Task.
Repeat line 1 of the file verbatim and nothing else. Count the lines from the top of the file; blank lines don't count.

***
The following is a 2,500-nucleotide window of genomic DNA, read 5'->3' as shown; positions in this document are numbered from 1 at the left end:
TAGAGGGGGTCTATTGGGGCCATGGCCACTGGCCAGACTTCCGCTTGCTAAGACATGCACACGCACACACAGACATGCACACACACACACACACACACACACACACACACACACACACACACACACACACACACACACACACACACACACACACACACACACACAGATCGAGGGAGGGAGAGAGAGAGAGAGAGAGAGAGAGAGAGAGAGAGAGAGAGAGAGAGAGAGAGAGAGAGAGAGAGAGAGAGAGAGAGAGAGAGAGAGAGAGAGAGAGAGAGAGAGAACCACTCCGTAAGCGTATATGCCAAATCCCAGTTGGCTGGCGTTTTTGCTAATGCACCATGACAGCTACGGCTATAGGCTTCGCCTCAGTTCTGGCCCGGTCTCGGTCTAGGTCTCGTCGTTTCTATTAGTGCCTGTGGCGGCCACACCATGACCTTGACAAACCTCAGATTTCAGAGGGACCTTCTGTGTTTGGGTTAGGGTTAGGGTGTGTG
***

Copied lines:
The following is a 2,500-nucleotide window of genomic DNA, read 5'->3' as shown; positions in this document are numbered from 1 at the left end: